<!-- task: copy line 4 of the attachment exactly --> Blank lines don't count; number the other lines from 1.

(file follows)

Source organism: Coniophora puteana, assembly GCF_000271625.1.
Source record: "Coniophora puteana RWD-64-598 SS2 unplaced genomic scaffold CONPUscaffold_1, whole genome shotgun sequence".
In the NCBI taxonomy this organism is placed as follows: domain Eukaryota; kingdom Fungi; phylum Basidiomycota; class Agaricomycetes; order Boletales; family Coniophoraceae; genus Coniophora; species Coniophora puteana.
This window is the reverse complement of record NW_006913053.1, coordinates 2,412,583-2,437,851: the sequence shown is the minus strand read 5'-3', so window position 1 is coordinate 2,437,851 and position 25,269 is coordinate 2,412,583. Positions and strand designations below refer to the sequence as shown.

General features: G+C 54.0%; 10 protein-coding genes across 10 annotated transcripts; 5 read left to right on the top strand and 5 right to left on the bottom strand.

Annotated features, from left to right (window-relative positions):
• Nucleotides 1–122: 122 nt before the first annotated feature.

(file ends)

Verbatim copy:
This window is the reverse complement of record NW_006913053.1, coordinates 2,412,583-2,437,851: the sequence shown is the minus strand read 5'-3', so window position 1 is coordinate 2,437,851 and position 25,269 is coordinate 2,412,583. Positions and strand designations below refer to the sequence as shown.